"The Field Is The World"
In explaining the parable of the tares in Mt. 13:38 Jesus said, "The field is the world." Herein is evidently suggested the universal scope of God's grace and of man's necessity. The field, out of which the Lord came to redeem and gather a harvest, is not circumscribed by any geographical, cultural or racial limitation. These words are echoed again in the Lord's words, "Go into all the world and preach the gospel to every creature" (Mark 16:15). It is our purpose now to try to comprehend more fully the true significance of our Saviour's words so that we may be motivated to a more practical and fruitful application of his command that we "Go teach all nations" (Mt. 28:19).
First, "The field is the world" because "The whole world lieth in wickedness" (I Jn. 3:19). Until we see the true terribleness of sin we will hardly appreciate the significance of the atonement or the importance of preaching the gospel which is God's power to save ( Rom. 1:16). Yet it is impossible for us to fully comprehend the terribleness of sin. Our eyes have never seen all its terror and our ears have never heard all adequate description of it. Let us consider sin from three points of view, and trv to understand its significance. more completely than ever before.
1. Sin is so terrible because of its consequences. Adam and Eve were made without sin and walked and talked with God as one would with a very familiar friend as long is they remained pure and undefiled. In that sinless state they needed no Saviour for they were not lost. But then sin came into their lives (by their own voluntary action) and immediately they lost that blessed privilege of walking and talking with God in Eden's garden. Banished now from the presence of the tree of life they became indeed, not living people, but a dying race. God had made them to live and to live abundantly and completely without any of the attributes of death in their bodies, but sin cut them off from God's favor and immediately they began to progress toward the grave. Since then death has been the common lot of all (except for Enoch and Elijah), and "It is appointed unto men once to die . . ." ( Heb. 9:27.) Except for sin man would have lived, lived, lived, but because of sin we must die everyone! But most of all the consequences of sin are seen in that it alienates us from God. "The Lord's hand is not shortened that he callnot save; neither is his hand heavy that he cannot hear: but your iniquities have separated between you and your God, and your sins have hid his face from you . . . (Isa. 59:1, 2). Paul comprehends this alienation when he says, "The wages of sin is death . . ." (Rom. 6:23). We are born (physically) with a relationship to God, for our spirits come from God (Ac. 17:28 ; Eccl. 12:7), but our own transgression of his will severs that relationship and makes us aliens in his sight (I Jn. 3:4; Isa. 59:1, 2). Terrible thought: alienated from God who made us, loves us and wants to save us!
2. But sin is also terrible because of its nature: (1 ) We cannot escape our guilt. You can run from the sheriff, the teacher or a parent, but you can't hide from God. There is no cave deep enough, no mountain high enough, no valley wide enough, no plain broad enough, no darkness black enough, no crowd large enough to hide us from God. (2) Neither can we undo our sin. If I steal $5.00 today, my sorrow may cause me to return it tomorrow two-fold but I am still guilty. Yes, even though penitence may cause me to work a lifetime and give my all to the one from whom I stole, I would die guilty! (3) Likewise, we cannot make up for our sins. We can't do enough good to erase the stain that blots our soul. We call wear ourselves out in service to humanity but that will not remove guilt.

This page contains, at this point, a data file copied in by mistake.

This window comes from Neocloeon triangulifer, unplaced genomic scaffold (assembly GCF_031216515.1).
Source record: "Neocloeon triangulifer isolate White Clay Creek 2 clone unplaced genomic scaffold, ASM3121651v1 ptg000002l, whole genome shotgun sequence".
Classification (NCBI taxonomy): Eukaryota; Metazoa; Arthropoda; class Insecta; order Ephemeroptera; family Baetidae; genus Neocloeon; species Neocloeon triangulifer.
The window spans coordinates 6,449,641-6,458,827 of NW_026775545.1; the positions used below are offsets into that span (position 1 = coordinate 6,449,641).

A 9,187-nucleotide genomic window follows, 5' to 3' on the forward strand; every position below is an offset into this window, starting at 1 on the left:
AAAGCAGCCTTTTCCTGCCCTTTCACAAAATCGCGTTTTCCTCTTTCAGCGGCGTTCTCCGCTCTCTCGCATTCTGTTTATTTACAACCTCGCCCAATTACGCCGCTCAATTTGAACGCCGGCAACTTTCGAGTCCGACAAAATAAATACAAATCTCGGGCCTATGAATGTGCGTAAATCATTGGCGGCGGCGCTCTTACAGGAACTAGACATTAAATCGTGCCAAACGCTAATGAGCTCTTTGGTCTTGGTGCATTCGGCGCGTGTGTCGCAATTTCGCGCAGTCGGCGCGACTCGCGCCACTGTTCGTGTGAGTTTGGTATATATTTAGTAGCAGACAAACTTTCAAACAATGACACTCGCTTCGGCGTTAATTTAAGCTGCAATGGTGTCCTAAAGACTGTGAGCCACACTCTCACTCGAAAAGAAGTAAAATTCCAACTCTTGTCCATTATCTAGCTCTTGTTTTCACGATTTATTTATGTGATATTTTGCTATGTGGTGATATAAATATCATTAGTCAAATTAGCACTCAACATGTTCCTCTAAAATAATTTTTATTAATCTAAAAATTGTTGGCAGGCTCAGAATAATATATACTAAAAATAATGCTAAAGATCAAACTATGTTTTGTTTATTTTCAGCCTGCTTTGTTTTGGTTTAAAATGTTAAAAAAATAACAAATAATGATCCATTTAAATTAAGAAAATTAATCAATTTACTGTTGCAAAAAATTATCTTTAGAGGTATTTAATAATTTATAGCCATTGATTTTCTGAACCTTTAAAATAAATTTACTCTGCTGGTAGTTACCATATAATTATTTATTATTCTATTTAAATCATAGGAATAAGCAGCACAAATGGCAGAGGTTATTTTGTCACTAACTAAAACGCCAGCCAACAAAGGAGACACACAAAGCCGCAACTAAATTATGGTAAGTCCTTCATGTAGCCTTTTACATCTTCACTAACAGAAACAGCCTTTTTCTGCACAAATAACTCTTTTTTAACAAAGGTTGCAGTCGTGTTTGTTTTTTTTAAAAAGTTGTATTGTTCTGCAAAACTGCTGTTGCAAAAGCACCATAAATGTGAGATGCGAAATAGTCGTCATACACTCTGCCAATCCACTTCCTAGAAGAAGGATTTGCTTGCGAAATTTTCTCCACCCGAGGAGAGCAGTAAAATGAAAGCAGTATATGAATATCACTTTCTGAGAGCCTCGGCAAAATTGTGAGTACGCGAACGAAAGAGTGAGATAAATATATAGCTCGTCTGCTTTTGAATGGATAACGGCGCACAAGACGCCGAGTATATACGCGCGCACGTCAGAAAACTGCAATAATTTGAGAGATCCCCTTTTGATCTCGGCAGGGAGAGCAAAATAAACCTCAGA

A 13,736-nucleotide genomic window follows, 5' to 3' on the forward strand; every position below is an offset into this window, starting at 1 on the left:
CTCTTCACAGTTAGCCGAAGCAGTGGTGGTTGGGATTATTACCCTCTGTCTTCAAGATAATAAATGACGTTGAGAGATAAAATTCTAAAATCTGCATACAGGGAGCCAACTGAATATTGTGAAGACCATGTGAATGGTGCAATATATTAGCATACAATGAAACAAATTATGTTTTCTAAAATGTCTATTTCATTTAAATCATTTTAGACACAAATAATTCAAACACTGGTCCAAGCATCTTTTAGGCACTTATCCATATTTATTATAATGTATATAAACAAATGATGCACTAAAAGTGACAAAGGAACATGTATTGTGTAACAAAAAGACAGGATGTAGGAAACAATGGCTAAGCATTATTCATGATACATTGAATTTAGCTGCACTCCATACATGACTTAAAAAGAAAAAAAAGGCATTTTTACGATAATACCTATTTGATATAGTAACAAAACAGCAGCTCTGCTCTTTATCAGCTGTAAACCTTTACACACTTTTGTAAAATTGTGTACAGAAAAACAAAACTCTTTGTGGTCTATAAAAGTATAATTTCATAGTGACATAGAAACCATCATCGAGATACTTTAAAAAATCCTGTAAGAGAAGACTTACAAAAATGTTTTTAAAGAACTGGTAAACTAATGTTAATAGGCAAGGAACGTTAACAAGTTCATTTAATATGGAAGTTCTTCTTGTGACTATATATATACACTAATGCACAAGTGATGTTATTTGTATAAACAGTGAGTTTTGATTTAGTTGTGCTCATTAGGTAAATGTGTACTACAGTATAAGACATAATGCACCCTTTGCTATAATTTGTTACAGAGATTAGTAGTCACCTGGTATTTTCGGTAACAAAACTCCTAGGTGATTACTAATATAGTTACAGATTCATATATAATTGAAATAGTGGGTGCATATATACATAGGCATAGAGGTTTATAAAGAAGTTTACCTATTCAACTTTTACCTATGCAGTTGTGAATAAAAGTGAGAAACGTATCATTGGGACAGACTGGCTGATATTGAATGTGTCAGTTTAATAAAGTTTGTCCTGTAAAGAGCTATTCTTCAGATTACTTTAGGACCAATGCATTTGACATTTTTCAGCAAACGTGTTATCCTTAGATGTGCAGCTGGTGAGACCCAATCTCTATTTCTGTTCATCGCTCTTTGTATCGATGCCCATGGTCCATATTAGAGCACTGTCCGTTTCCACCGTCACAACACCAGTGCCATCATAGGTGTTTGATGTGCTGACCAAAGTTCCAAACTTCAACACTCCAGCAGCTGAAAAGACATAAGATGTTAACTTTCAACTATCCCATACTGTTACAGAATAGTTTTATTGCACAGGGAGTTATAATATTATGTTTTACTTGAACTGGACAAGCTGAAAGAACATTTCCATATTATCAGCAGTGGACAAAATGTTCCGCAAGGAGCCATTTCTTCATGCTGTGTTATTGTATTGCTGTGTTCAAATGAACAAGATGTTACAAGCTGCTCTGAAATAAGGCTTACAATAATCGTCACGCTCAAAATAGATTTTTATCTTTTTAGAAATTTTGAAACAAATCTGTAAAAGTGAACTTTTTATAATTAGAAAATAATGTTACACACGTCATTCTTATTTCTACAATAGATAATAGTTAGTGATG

Moses wrote: "Be sure your sins will find you out" (Num. 32:23). Paul wrote, "Whatsoever a man soweth, that shall he also reap" (Gal. 6:7). The writer of the Hebrew letter wrote: "Without shedding of blood is no remission." Truly sin is made more significant if we fully realize that we cannot run away from it, we cannot undo it and we cannot make up for it.
3. Finally, sin is so terrible because of its extent. "For all have sinned and come short of the glory of God" (Rom. 3:23). The purest mother, the most godly father, the most noble son, the most virtuous daughter are all sinners (when they become responsible before God). No name, no position, no culture, no race is spared, for all become guilty because of transgression.
Contemplating the real terribleness of sin as only the infinite wisdom of God could know it, Jesus emphasized the need for the gospel of grace by saving, "The field is the world."
Second, the field is the world because Christ is Saviour of the world. (Jn. 4:42.) He died for all. Furthermore the price he paid with his own blood is adequate for remission of all sins. (Jn. 3:16; Eph. 1:7.) Some people fail to comprehend the true significance of God's grace because they fail to see the difference between the sacrifice he made and that which is made bv many fathers in giving their sons to die for some just cause. But there are at least two great differences: (1) Jesus was not an ordinary son-he was the sinless Son of God. Try to imagine, if you can, a full-grown man, 33 years old, normal in every way, who never had an evil thought, never said an ugly word and never did an evil deed. Jesus was tempted in all points as we are, "yet without sin" (Heb. 4:15). He was possessed of every normal fleshly desire, yet, though he could have yielded, he did not sin, not because he could not sin, but because he would not sin. (2) The sacrifice of Jesus was not an ordinary sacrifice, for he did not die for his friends, as is the usual case, but he died for his enemies. Jesus said, before his death, that he was come "to seek and save that which was lost" (Lk. 19:10) and that "they that be whole need not a physician, but they that are sick." (Mt. 9:12.) Sometimes we hear of a soldier who gives his life to save his buddies on a battlefield, but have you ever heard of one who gave his life to save the life of his enemies? Jesus did! We have heard of soldiers who threw themselves upon a hand grenade to save the life of friends, but we have not yet heard of a soldier who performed such heroism to save the enemy. But it was for God's enemies-sinners-that Jesus willingly went to the cross. There he said, "Forgive them, for they know not what they do."